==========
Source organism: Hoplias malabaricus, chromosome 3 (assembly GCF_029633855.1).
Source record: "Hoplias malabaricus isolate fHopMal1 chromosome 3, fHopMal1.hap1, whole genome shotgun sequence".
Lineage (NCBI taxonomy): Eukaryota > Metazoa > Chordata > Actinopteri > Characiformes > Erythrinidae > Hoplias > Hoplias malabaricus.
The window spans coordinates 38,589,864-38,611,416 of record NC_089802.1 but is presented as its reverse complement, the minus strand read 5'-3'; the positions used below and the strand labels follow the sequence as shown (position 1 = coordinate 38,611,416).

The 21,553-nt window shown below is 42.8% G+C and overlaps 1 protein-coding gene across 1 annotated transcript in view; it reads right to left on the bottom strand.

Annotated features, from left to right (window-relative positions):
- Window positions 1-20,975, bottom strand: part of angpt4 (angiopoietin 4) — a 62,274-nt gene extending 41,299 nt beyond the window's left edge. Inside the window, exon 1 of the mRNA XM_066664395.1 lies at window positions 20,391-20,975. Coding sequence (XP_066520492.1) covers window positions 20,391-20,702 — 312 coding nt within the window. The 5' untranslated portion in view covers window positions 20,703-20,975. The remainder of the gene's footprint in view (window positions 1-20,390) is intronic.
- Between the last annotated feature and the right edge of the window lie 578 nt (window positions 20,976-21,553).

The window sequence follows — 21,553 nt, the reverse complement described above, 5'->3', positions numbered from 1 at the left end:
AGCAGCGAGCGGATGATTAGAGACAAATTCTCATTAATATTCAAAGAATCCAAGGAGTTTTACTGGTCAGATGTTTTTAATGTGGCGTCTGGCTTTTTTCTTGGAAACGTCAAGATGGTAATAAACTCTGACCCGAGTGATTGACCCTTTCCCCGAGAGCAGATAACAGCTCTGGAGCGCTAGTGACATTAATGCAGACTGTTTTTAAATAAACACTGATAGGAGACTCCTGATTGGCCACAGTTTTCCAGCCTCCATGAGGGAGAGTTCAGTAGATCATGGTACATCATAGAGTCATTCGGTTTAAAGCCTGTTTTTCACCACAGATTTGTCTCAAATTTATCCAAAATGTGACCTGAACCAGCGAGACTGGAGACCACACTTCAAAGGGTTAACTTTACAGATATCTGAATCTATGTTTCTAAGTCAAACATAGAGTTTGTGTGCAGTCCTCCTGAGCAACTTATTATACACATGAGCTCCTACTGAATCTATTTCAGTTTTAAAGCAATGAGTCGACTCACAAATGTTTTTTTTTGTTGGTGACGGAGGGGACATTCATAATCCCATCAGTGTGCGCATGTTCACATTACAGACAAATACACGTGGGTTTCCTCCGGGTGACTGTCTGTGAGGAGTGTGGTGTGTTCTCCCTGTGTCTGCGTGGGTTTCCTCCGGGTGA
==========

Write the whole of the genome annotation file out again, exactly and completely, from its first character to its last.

Source organism: Hoplias malabaricus, chromosome 3 (assembly GCF_029633855.1).
Source record: "Hoplias malabaricus isolate fHopMal1 chromosome 3, fHopMal1.hap1, whole genome shotgun sequence".
Lineage (NCBI taxonomy): Eukaryota > Metazoa > Chordata > Actinopteri > Characiformes > Erythrinidae > Hoplias > Hoplias malabaricus.
The window spans coordinates 38,589,864-38,611,416 of record NC_089802.1 but is presented as its reverse complement, the minus strand read 5'-3'; the positions used below and the strand labels follow the sequence as shown (position 1 = coordinate 38,611,416).

The 21,553-nt window shown below is 42.8% G+C and overlaps 1 protein-coding gene across 1 annotated transcript in view; it reads right to left on the bottom strand.

Annotated features, from left to right (window-relative positions):
- Window positions 1-20,975, bottom strand: part of angpt4 (angiopoietin 4) — a 62,274-nt gene extending 41,299 nt beyond the window's left edge. Inside the window, exon 1 of the mRNA XM_066664395.1 lies at window positions 20,391-20,975. Coding sequence (XP_066520492.1) covers window positions 20,391-20,702 — 312 coding nt within the window. The 5' untranslated portion in view covers window positions 20,703-20,975. The remainder of the gene's footprint in view (window positions 1-20,390) is intronic.
- Between the last annotated feature and the right edge of the window lie 578 nt (window positions 20,976-21,553).

The window sequence follows — 21,553 nt, the reverse complement described above, 5'->3', positions numbered from 1 at the left end:
AGCAGCGAGCGGATGATTAGAGACAAATTCTCATTAATATTCAAAGAATCCAAGGAGTTTTACTGGTCAGATGTTTTTAATGTGGCGTCTGGCTTTTTTCTTGGAAACGTCAAGATGGTAATAAACTCTGACCCGAGTGATTGACCCTTTCCCCGAGAGCAGATAACAGCTCTGGAGCGCTAGTGACATTAATGCAGACTGTTTTTAAATAAACACTGATAGGAGACTCCTGATTGGCCACAGTTTTCCAGCCTCCATGAGGGAGAGTTCAGTAGATCATGGTACATCATAGAGTCATTCGGTTTAAAGCCTGTTTTTCACCACAGATTTGTCTCAAATTTATCCAAAATGTGACCTGAACCAGCGAGACTGGAGACCACACTTCAAAGGGTTAACTTTACAGATATCTGAATCTATGTTTCTAAGTCAAACATAGAGTTTGTGTGCAGTCCTCCTGAGCAACTTATTATACACATGAGCTCCTACTGAATCTATTTCAGTTTTAAAGCAATGAGTCGACTCACAAATGTTTTTTTTTGTTGGTGACGGAGGGGACATTCATAATCCCATCAGTGTGCGCATGTTCACATTACAGACAAATACACGTGGGTTTCCTCCGGGTGACTGTCTGTGAGGAGTGTGGTGTGTTCTCCCTGTGTCTGCGTGGGTTTCCTCCGGGTGA